Robots are cheap compared with humans. On average, a traditional financial adviser typically charges an advisory fee of one to two percent to manage an investment portfolio. Meanwhile, robos charge 0.40 percent, on average, on an investor’s account value. That’s a $40 annual fee on $10,000 invested.
Most robo-advisers passively invest in ETFs that track indexes, namely the Standard & Poor’s 500. They never try to beat the market, but simply match it.
Financial advisers tend to “actively” manage their clients by attempting to beat the market, which over the long run is costly and rarely outmatches returns for the passive approach.
There are other notable benefits, as well. Robos will give their customers access to living, breathing financial advisers online or over the telephone. And robos are legally classified and regulated under federal law as registered investment advisers, commonly called RIAs, which means that they’re lawfully required to act and advise in the best interest of a client (that’s you).
Again, it's about human interaction. Some of us don’t mind dealing with an online computer when playing the markets. Others need constant hand-holding that only a human adviser can provide.
Here’s something to keep in mind: The robo-adviser industry emerged a decade ago, just as the markets started rebounding from a steep decline during the Financial Crisis of 2008 to 2009.
Since then, most investors have grown accustomed to relatively steady gains. Investors also are smitten with the passive-investing approach — just put your investments on autopilot and watch your money grow without having to lift a finger or worry about risk.
The robo approach to investing could make you complacent.
But what happens in a time of crisis, when the markets tank and trillions of dollars vanish overnight?
How do robos stack up against humans? At such times, the biggest threats facing investors are their fear and capacity to make irrational decisions. Just one bad decision can wipe out years’ worth of investment gains. Do you think a computer program can use reason and logic or emotional intelligence to prevent you from selling at a huge loss in a panic? Humans can.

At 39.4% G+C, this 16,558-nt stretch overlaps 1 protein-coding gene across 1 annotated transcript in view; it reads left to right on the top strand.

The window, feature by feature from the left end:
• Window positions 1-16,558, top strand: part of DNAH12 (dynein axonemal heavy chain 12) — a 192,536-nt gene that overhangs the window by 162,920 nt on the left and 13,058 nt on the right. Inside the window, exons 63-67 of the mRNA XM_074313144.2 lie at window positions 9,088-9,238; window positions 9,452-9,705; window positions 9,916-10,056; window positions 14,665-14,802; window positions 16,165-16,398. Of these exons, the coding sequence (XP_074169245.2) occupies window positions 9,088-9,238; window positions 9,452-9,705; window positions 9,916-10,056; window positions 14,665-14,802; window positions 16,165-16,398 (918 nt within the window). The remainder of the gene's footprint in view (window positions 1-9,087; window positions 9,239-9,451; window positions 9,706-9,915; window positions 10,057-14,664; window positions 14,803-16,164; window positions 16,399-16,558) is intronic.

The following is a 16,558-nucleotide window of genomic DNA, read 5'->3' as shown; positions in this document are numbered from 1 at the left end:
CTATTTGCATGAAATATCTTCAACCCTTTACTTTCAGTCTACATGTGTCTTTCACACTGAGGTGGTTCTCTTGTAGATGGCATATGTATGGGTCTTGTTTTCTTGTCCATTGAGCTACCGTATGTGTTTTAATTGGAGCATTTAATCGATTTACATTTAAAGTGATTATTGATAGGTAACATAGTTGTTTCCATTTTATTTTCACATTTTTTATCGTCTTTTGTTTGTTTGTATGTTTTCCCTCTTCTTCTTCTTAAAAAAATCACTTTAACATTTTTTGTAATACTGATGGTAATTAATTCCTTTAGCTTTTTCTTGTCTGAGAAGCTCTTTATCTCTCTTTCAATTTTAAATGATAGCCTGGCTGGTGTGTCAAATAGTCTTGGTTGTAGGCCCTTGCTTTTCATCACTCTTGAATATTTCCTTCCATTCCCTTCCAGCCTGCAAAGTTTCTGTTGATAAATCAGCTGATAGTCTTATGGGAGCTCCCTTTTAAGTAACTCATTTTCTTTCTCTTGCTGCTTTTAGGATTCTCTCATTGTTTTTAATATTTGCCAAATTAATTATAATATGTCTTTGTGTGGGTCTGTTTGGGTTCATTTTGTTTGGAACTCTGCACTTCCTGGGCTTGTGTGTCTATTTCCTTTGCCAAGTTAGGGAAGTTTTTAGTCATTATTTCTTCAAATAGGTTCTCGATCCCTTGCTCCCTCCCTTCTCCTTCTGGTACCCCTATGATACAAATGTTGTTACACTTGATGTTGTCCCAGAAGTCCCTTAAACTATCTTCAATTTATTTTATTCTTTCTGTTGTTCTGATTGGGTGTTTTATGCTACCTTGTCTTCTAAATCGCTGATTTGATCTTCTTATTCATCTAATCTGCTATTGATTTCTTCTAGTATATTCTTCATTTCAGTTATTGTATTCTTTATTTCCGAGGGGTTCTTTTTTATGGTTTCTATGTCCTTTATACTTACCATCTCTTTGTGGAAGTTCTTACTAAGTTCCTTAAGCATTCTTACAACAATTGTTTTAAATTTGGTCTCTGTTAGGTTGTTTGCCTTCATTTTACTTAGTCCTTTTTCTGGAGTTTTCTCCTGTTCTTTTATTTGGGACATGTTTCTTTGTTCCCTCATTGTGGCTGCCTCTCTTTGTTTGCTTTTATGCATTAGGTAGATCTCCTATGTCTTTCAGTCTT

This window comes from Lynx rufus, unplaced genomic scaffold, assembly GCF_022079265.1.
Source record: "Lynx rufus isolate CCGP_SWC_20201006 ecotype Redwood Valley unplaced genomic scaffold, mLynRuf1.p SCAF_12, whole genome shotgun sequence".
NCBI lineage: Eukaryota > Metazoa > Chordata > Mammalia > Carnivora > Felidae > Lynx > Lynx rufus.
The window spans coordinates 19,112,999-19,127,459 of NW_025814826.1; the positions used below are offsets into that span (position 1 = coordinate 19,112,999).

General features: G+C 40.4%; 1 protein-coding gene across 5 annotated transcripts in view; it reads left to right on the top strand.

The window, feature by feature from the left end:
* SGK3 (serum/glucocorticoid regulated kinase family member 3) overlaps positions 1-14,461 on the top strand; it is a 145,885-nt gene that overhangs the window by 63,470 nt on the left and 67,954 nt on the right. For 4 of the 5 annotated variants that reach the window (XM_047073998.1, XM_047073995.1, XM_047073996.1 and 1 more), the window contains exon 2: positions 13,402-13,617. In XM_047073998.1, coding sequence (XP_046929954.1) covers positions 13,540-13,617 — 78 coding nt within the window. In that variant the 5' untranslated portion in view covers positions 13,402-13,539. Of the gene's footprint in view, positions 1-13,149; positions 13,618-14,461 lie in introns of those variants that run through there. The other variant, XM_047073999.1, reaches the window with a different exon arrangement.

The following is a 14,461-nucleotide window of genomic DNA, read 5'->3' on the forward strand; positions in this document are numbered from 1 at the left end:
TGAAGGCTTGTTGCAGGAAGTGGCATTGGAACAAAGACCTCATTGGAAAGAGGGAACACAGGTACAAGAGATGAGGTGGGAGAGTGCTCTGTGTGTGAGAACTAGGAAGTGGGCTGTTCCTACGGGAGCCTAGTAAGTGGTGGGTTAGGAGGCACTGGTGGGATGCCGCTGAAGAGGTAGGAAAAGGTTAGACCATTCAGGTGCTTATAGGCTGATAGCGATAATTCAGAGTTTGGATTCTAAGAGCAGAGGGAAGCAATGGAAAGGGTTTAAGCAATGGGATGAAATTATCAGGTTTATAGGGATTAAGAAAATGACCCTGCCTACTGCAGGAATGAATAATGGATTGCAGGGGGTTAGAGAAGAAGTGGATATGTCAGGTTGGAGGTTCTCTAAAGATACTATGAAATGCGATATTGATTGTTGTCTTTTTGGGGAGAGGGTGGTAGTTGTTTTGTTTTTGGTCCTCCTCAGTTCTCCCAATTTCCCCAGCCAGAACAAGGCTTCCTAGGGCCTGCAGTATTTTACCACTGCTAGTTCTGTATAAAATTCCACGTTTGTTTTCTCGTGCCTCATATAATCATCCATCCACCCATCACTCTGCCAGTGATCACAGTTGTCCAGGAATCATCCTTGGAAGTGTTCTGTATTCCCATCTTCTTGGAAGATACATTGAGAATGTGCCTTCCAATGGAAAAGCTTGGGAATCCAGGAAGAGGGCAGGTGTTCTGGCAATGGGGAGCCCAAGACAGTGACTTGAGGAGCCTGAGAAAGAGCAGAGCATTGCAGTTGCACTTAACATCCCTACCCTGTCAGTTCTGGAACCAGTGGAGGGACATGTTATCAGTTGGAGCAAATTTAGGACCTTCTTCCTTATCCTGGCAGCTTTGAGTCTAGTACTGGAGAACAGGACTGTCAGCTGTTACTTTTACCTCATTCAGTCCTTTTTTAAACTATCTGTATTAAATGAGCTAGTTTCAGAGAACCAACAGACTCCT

The robo-adviser industry has taken off in recent years. There are more than 200 robos in the United States, managing over $200 billion in assets for their clients, according to a study published by University of Pennsylvania.
Some are independent start-ups, while others are the big wealthy money managers that run Wall Street. Some offer hybrid plans — robo combined with a human financial adviser.
Given the stiff competition, robos are all forced to keep their expenses and fees low as they compete for clients. Cost is paramount. Most robos will charge an advisory fee ranging from 0.15 percent to 0.89 percent. Some don’t even levy advisory fees, but make up the revenue through other fees and services.
That brings me to another point:
When choosing a robo, keep an eye out for other fees that are charged in addition to the advisory fee — each time your portfolio makes a trade, you pay for it.
Costs can range from $7.95 to $49.95 per trade. Another fee is an expense ratio, which you must pay if you own mutual funds or ETFs, the mainstay of most robo portfolios.
Other factors you should pay attention to are minimum deposits to open an account, the selection of investments and products offered, and the robo’s assistance-and-support infrastructure.
The concept of automated portfolio management isn’t new. For years, financial advisers have employed software to create investment portfolios for their clients.
Robo-advisers simply got rid of the human element and made the software affordable, as well as consumer- and retail-friendly.
I’ve considered what a robo-advisor might do for my money, but have never pulled the trigger. There was one robo that caught my eye: Vanguard Personal Advisor Services. It’s a hybrid, charges a 0.30 percent advisory fee, gives you access to wide selection of low-cost ETFs, and has billions in assets.
The only drawback is that you need to have $50,000 to open an account. I eventually decided I’d rather manage my own investments.
But robos and young investors may be the perfect match. That said, shop around. Not every robo is the same. But there are a lot to choose from, so finding the one that best matches your needs and goals should be easy.